Appeals & Response Plans
- Tropical Cyclone Sagar - May 2018
- Ethiopia: Floods and Landslides - Apr 2018
- Ethiopia: Floods - Aug 2017
- Ethiopia: Measles Outbreak - May 2017
- East Africa: Armyworm Infestation - Mar 2017
- Ethiopia: Acute Watery Diarrhoea (AWD) Outbreak - May 2016
- Ethiopia: Floods - Apr 2016
- Ethiopia: Floods - Oct 2015
- Ethiopia: Drought - 2015-2018
- Ethiopia: Floods - Oct 2014
Most read reports
- Placing IDPs on the Map in Ethiopia and Beyond
- ECHO Factsheet – Ethiopia – Last updated 17/12/2018
- Implementing solar irrigation to achieve resilient livelihoods in Southern Ethiopia
- Multi-million-dollar project to construct schools in refugee camps and host communities launched in Ethiopia
- 700,000 people flee conflict to seek safety in Somali region of Ethiopia
At its 5th meeting in copenhagen in november 2008, the GFDrr consultative Group asked the secretariat to focus on a select group of priority countries to achieve increased impact. in GFDrr’s Track ii, Mainstreaming Disaster risk reduction in Development, this lead to a prioritization of operations in 20 core countries, including Burkina Faso, Djibouti, Ethiopia, Ghana, Haiti, indonesia, Kyrgyz Republic, Madagascar, Malawi, Mali, Marshall islands, Mozambique, Nepal, Panama, Papua New Guinea, Senegal, Solomon islands, Togo, vietnam, and Republic of Yemen.
i. INTRODUCTION TO THE EVALUATION
1.This evaluation of the DG ECHO Food Aid Budget Line (FABL) was undertaken in accordance with the requirement for DG ECHO to comply with Article 18 of the European Council's Regulation on Humanitarian Aid (1257/96) which reaffirms the importance of independent assessment and the requirements of the European Community's Financial Regulations, which state that evaluation is a part of sound financial management.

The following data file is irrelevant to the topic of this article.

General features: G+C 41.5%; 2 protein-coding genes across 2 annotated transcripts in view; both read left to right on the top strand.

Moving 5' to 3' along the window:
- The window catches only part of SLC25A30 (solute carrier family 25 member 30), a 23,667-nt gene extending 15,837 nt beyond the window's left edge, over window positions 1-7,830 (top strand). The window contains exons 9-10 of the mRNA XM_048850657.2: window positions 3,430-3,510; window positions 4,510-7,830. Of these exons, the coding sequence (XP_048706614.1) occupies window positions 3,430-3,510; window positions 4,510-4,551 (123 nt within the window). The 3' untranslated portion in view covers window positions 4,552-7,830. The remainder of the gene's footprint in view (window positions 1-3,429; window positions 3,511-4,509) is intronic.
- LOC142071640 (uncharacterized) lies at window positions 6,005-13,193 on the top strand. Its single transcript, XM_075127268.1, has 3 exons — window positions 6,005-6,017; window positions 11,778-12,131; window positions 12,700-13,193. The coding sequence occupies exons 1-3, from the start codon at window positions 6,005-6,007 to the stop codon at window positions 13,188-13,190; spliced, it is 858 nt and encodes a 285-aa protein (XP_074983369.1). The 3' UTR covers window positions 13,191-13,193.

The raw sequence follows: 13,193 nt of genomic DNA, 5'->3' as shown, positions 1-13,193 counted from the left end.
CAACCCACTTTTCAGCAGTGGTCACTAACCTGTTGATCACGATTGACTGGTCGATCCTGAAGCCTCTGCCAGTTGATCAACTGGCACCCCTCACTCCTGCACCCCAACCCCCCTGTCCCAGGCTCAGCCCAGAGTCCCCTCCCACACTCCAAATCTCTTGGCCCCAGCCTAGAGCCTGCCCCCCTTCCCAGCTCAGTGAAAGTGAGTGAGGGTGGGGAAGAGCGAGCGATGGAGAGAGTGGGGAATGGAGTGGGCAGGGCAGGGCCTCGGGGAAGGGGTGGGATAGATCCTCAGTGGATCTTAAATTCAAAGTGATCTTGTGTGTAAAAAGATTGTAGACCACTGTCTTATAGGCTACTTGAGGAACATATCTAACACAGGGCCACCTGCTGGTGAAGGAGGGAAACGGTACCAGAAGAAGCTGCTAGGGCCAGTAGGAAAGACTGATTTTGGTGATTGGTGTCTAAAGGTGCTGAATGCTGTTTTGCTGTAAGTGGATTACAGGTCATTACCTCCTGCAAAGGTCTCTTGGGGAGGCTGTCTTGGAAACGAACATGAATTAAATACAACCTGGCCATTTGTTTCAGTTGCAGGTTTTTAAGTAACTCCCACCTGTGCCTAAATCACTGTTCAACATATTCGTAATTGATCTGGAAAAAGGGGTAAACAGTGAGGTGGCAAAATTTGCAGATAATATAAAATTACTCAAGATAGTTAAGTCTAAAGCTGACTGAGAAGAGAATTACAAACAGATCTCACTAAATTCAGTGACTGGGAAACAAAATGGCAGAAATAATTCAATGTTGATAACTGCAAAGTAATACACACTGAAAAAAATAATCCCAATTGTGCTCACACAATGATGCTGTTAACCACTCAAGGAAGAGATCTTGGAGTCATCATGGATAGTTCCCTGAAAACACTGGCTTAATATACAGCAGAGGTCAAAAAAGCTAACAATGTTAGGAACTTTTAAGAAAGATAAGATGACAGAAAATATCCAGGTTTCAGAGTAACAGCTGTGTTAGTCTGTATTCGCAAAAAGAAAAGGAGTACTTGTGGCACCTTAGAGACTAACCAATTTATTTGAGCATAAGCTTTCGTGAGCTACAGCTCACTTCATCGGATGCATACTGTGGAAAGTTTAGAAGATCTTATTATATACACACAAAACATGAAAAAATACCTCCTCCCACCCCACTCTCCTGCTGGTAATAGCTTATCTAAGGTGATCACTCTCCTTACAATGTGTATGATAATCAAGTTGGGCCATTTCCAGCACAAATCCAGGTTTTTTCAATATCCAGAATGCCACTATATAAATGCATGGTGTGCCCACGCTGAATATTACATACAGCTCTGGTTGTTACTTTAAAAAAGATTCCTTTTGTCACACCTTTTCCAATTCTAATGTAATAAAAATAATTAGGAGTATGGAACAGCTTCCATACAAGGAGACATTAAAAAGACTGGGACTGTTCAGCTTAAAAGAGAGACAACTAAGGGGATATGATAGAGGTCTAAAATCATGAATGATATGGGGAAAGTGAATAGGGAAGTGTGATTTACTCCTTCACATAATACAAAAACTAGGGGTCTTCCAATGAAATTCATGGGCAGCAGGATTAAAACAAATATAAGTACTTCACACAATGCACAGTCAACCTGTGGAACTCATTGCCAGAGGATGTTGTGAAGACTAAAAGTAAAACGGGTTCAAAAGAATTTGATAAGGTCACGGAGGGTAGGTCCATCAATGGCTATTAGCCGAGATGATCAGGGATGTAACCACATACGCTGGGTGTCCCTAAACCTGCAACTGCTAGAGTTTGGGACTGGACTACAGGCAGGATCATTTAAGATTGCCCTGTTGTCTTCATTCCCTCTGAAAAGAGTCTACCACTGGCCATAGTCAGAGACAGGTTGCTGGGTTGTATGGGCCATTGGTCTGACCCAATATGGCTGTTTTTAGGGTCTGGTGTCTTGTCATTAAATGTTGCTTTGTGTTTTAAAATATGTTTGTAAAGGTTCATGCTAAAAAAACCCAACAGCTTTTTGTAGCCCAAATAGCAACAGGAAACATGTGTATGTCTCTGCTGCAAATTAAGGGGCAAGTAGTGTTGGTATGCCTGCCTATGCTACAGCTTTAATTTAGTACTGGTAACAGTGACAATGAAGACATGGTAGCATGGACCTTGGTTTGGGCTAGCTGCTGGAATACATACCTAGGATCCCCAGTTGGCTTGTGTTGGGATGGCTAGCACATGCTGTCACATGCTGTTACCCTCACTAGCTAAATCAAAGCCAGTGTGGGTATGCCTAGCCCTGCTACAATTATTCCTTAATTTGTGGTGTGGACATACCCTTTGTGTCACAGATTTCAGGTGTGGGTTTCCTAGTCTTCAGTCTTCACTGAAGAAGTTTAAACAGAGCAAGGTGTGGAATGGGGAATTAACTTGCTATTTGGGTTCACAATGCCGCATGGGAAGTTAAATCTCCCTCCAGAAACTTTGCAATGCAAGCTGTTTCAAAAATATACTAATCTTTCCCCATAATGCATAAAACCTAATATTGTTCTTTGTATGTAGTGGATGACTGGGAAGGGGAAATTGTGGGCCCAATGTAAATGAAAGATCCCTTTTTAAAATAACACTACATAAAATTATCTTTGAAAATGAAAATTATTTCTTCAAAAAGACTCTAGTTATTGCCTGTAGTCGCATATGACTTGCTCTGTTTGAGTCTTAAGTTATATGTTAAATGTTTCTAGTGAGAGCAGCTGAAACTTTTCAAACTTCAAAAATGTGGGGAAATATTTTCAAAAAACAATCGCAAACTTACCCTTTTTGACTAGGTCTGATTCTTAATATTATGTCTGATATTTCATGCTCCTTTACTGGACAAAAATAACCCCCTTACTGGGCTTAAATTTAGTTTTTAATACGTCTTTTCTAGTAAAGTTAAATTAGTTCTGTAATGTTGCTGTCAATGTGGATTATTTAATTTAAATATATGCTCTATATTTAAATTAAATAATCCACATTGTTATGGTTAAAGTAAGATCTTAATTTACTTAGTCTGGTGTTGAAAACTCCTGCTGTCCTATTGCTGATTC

2.A number of changes made the evaluation process particularly challenging.
This report analyses the current state of global humanitarian reform efforts from an NGO perspective by synthesising a series of mapping studies carried out between November 2008 and February 2009 that looked at humanitarian reform in five different countries: Afghanistan, the Democratic Republic of Congo, Ethiopia, Sudan and Zimbabwe. Lessons from other contexts are also brought in to strengthen the analysis and provide an overview of humanitarian reform.
The use of Information and Communications Technology (ICT) is becoming more and more commonplace around the world and the spread of mobile phones, computers and the internet even to the remotest places of the world is evident. In addition to their intrinsic value, the value of using ICT as a means to achieve more significant development related goals, has been widely recognized. In a post-conflict context the use of ICT is a means of enabling effective and sustainable state-building.
Modern conflicts are often rooted in ineffective and exclusive governance.
Report Number 71526
Item 72 of the provisional agenda
Strengthening of the coordination of humanitarian and
disaster relief assistance of the United Nations, including